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B TOP A DAT follow-PASS-GER be-PRES “B is being followed by A” (4) osore- (pass. osorerare-) “fear (s.o./s.th.)” active: Oharu wa zidoosya o osore te iru Oharu TOP machine(s) ACC fearGER be-PRES “Oharu fears machines”, “Oharu is afraid of machines” → passive: Zidoosya wa Oharu ni osorerarete iru machine(s) TOP Oharu DAT fearPASS-GER be-PRES lit. “Machines are feared by Oharu” 18. [J.M.K.] Miss Yuki informs me that this phrase would usually include the postposition yotte (cf. section 2.4): Oharu no te ni yotte “by Oharu’s hands”. (5) suku- (pass. sukare-) “like (s.o.)” active: A wa B o suku A TOP B ACC like-PRES “A likes B” → passive: B wa A ni sukareru B TOP A DAT like-PASS-PAST “B is liked by A” or “B pleases A” (6) warawa- (pass. waraware-) “laugh at, ridicule” active: A wa B o warau A TOP B ACC laugh at-PRES “A ridicules B” → passive: B wa A ni warawareru B TOP A DAT laugh at-PASS-PRES “B is laughed at by A”

3. The lexeme oituku “overtake, catch up with” 3.1. This lexeme is a representative of a small and totally unresearched sub-class of verbs with a valency of two and, possibly, three. These verbs differ from the korosu subclass, discussed in section 2, in that their second participant is expressed, not as a direct object, but as an oblique object in the dative case. Thus, the diathesis associated with the basic form of these verbs begins with the following two correspondences: D0: (X=SubABS/NOM) (Y=OblObDAT)…
e.g. Taroo wa Ziroo ni oituita Tarō TOP Jirō DAT overtake-PAST “Tarō overtook Jirō”

3.2. The derived form characterised by the morph -r1-/-rar1- is associated with the following diathesis: D1: (X=AgObDAT) (Y=SubABS/NOM)…

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e.g. Ziroo wa Taroo ni oitukareta Jirō TOP Tarō DAT overtake-PASS-PAST “Jirō was overtaken by Tarō”

With these verbs (unlike verbs of the korosu sub-class), the syntactic object of the passive has exactly the same morphological status as that of the active: both are in the dative case. In some instances the difference between corresponding active and passive sentences is rather slight:
e.g. active: Taroo wa Ziroo ni oitukanai Tarō TOP Jirō DAT overtake-NEG “Tarō does19 not overtake Jirō” passive: Ziroo wa Taroo ni oitukarenai Jirō TOP Tarō DAT overtake-PASSNEG “Jirō is not overtaken by Tarō” 19. [J.M.K.] Xolodovič translates both the active and the passive examples by the past tense, but Prof. Shibatani informs me that the verbs are present tense forms.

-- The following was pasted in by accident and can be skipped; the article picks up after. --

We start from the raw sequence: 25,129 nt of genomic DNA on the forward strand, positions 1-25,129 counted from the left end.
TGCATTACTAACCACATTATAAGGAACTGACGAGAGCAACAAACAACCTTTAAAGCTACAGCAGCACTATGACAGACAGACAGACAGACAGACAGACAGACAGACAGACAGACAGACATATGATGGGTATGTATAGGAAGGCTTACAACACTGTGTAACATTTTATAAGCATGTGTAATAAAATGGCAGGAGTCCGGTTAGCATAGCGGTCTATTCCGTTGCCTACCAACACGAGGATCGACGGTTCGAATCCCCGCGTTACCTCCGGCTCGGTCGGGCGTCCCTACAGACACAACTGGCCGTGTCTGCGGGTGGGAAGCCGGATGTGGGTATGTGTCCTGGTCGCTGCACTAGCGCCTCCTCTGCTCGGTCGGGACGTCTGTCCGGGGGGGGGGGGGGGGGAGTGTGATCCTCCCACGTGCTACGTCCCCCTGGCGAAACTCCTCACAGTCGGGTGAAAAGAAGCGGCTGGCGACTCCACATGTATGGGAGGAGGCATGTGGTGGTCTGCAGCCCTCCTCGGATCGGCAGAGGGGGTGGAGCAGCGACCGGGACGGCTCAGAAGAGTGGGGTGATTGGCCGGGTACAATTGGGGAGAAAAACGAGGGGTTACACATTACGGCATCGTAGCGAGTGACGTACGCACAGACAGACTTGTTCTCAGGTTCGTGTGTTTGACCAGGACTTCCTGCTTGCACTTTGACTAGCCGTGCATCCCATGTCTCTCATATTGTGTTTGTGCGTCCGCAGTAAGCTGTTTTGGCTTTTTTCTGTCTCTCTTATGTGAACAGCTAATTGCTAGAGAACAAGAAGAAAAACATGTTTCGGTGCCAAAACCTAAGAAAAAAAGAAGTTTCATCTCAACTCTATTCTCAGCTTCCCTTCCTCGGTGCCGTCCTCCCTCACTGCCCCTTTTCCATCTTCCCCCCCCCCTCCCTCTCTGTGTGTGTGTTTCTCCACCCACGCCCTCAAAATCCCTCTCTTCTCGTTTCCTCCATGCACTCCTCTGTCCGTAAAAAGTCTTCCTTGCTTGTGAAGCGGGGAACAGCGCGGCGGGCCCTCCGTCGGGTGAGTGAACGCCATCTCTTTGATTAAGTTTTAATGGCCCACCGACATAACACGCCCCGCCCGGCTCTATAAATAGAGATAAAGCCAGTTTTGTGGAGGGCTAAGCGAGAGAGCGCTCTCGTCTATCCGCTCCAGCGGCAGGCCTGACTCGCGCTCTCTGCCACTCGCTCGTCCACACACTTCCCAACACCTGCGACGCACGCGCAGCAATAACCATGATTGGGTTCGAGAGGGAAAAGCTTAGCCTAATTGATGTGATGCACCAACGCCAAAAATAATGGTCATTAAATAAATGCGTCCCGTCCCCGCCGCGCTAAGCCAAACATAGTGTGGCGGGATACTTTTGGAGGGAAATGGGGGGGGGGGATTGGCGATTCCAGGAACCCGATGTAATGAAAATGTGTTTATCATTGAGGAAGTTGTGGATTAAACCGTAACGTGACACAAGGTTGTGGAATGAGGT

3.3. In the examples cited above the participants are human; but they could alternatively be other animates, or even inanimate objects:
e.g. active: Inu wa Taroo ni oituita dog TOP Tarō DAT overtake-PAST “The dog overtook Tarō” → passive: Taroo wa inu ni oitukareta Tarō TOP dog DAT overtake-PASSPAST “Tarō was overtaken by the dog” active: Taroo wa kuruma ni oituita Tarō TOP cart DAT overtake-PAST “Tarō overtook the cart” → passive: Kuruma wa Taroo ni oitukareta cart TOP Tarō DAT overtake-PASSPAST “The cart was overtaken by Tarō” active: Sensuikan wa teikisen ni oituita submarine TOP liner DAT overtakePAST “The submarine overtook the liner” → passive: Teikisen wa sensuikan ni oitukareta liner TOP submarine DAT overtakePASS-PAST “The liner was overtaken by the submarine”

However, if participant X is an inanimate object, it must be something which can be controlled by a human.20 3.4. The following verbs also belong to this sub-class:

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(1) hoe- (pass. hoerare-) “bark (at s.o.)” active: Inu wa Taroo ni hoete iru dog TOP Tarō DAT bark-GER bePRES “The dog is barking at Tarō” → passive: Taroo wa inu ni hoerarete iru Tarō TOP dog DAT bark-PASS-GER be-PRES “Tarō is being barked at by a dog” (2) iikikasa- (pass. iikikasare-) “demand (of s.o., that he do s.th.)” (3) iitukera- (pass. iitukerare-) “order (s.o., to do s.th.)” (4) nanora- (pass. nanorare-) “give one’s name (to s.o.)” (5) tukisowa- (pass. tukisoware-) “look after (s.o.)” active: Kangohu wa Taroo ni tukisotte iru nurse TOP Tarō DAT look after-GER be-PRES “The nurse is looking after Tarō” → passive: Taro wa kangohu ni tukisowarete iru Tarō TOP nurse DAT look afterPASS-GER be-PRES “Tarō is being looked after by a nurse”

It is possible that the verb nakituka- (pass. nakitukare-) “entreat (s.o.) with tears” also belongs to this group.
20. [J.M.K.] In fact, given the meaning of the verb, this condition would seem to apply to BOTH participants, X and Y.

4. The lexeme kaesu “give back” 4.1. This lexeme is a typical representative of a sub-class of verbs with a valency of three. They are distinguished from other verbs with the same valency by the fact that their third participant is human (in contrast to verbs such as ireru “put (s.th., into s.th)” discussed in section 2). 4.2. The diathesis associated with the basic form of these verbs begins with the same two correspondences as that associated with the basic form of verbs of the korosu subclass (cf. section 2); the third participant, Z, is expressed by an oblique object in the dative case. The basic diathesis, then, may be represented as follows: D0: (X=SubABS/NOM) (Y=DirObACC) (Z=OblObDAT)…